See more photos

A cool way to turn a window into a door

Last weekend, I visited St. Louis and got to catch up with some friends who live in an old brick house in that city's South Grand/Tower Grove neighborhood. (Which is awesome, by the way. After hearing nothing but bad news about St. Louis for years, I was pleasantly surprised by great, thriving neighborhoods like this one.)

There's a little porch off one of the upstairs windows, facing the street. But, at first, it's not entirely clear how you get out onto it. But, whoever built this old house had a clever trick up their sleeve — and it's one I'd never seen in action before. That's a picture of the closed window above.

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The science of debate strategy

In preparation for tonight's American presidential debate, please enjoy this Science Friday piece on the social psychology involved in successfully dodging a question. How do politicians slip into answering the questions they want to answer, instead of the ones you asked? What can you do to be more aware when this is happening?

Skateboarder runs into deer

During last weekend's Buffalo Bill Downhill race in Golden, Colorado, a skateboarder hit a deer crossing the road. I hope the deer is OK. (7News, thanks Gabe Adiv!)

Wingnut fantasy: Obama’s mom was a porn star, dad was communist poet

https://youtu.be/tXcDj5J39kM From Digital Journal:

A scandalous DVD claiming that President Barack Obama's mother posed for pornographic photos and that his real father was a communist poet who indoctrinated young Barack with Marxism is reportedly being mailed to more than a million swing-state voters.

The video, a pseudo-documentary produced by right-wing filmmaker Joel Gilbert, is titled "Dreams From My Real Father." According to MailOnline, Gilbert claims that more than a million copies of the salacious -- and fallacious -- video have been mailed to voters in Ohio, Nevada and New Hampshire, with as many as three million additional copies to be mailed in the near future.

The weird, black, spidery things of Mars

See those weird, black, spidery things dotting the dunes in this colorized photo taken by the Mars Reconnaissance Orbiter in 2010? Yeah. Nobody knows what the hell those things are.

What we do know about them just underlines how incredibly unfamiliar Mars really is to us. First spotted by humans in 1998, these splotches pop up every Martian spring, and disappear in winter. Usually, they appear in the same places as the previous year, and they tend to congregate on the sunny sides of sand dunes — all but shunning flat ground. There's nothing on Earth that looks like this that we can compare them to. It's a for real-real mystery, writes Robert Krulwich at NPR. But there are theories:

Scientists from the U.S. Geological Survey, from Hungary, from the European Space Agency have all proposed explanations; the leading one is so weird, it's transformed my idea of what it's like to be on Mars. For 20 years, I've thought the planet to be magnificently desolate, a dead zone, painted rouge. But imagine this: Every spring, the sun beats down on a southern region of Mars, morning light melts the surface, warms up the ground below, and a thin, underground layer of frozen CO2 turns suddenly into a roaring gas, expands, and carrying rock and ice, rushes up through breaks in the rock, exploding into the Martian air. Geysers shoot up in odd places. It feels random, like being surprise attacked by an monstrous, underground fountain.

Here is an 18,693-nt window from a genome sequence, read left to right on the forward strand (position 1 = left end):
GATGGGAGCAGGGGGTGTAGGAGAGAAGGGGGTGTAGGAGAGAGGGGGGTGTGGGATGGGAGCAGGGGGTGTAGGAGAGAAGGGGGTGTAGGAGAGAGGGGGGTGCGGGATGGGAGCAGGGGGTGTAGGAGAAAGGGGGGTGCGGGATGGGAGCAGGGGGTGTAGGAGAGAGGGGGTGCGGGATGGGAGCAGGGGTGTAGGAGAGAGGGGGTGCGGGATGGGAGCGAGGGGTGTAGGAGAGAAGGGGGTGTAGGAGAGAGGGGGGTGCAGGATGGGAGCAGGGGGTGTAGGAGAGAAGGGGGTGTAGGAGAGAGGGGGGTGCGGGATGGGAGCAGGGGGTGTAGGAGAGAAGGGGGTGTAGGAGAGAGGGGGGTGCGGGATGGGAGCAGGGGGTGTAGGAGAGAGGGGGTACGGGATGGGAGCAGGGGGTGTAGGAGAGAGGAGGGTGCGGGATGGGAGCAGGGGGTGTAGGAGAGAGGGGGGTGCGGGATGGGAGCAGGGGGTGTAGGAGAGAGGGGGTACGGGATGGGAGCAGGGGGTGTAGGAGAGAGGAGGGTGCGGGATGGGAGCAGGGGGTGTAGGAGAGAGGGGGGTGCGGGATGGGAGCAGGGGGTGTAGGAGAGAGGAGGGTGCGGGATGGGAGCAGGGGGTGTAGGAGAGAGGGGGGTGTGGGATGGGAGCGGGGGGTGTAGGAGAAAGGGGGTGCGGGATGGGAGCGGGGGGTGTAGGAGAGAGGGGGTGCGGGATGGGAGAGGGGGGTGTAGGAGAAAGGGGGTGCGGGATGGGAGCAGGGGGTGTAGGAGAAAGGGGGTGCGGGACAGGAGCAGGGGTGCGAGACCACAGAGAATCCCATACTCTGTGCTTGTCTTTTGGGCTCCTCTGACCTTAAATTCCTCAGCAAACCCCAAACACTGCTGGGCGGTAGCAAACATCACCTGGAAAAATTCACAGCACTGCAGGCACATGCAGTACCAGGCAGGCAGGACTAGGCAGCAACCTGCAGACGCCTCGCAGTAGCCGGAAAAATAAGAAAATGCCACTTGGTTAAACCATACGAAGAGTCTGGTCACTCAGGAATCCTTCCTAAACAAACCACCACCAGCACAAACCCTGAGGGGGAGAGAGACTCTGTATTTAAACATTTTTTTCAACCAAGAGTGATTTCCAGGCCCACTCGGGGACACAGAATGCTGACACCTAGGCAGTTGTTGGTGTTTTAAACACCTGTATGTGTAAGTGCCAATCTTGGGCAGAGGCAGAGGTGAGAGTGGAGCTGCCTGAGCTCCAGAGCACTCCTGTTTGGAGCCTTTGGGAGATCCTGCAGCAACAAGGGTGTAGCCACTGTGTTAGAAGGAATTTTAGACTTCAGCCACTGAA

"If you were there," says Phil Christensen of Arizona State University, "you'd be standing on a slab of carbon dioxide ice. All around you, roaring jets of carbon dioxide gas are throwing sand and dust a couple hundred feet into the air." The ground below would be rumbling. You'd feel it in your spaceboots.

Read the rest of Robert Krulwich's post — and check out some spectacular photos of the things — at NPR

RiffTrax is bringing Birdemic: Shock and Terror to theaters for festive October soul-hurt (and jokes)!

There are colossally bad movies, and then there is Birdemic: Shock and Terror. Written, directed, and produced (all badly) by James Nguyen, this movie is one of the more delightful disasters you'll come across in your lifetime. It follows the sweeping, environmental romance between two people who are barely trying to act at all, and then eventually, there are some exploding birds. So, what could possibly make someone volunteer to watch this? Answer: Hilarious live commentary straight from the minds of RiffTrax -- Bill Corbett, Kevin Murphy, and Michael J. Nelson! RiffTrax Live: Birdemic will come to a theater near you on October 25, and the whole crew was kind enough to answer some questions, including why they have decided to impose this thing upon us all.

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Start saving now!

It would cost $384 million to launch my 1500-square-foot house into space. Theoretically. Based on estimated weight of the house. But the point is, there's an app that can show you how much it would cost to launch your house into space. What you do with it once it's up there remains anybody's guess.

Why some technologies fail, and others succeed

My second column for the New York Times Magazine went online today. It's about the history of technology and the forces that determine which tools end up in our everyday portfolio and which become fodder for alternate history sci-fi novels.

The key thing to remember: The technologies we use today aren't necessarily the best technologies that were available. We don't really make these decisions logically, based solely on what works best. It's more complicated than that. Technology is shaped sociocultural forces. And, in turn, it shapes them, as well. The best analogy I've come up with to summarize this: The history of technology isn't a straight line. It's more like a ball of snakes fucking. (Sadly, I couldn't figure out a good way to reword this analogy for publication in the Paper of Record.) One of my big examples is the history of the electric car: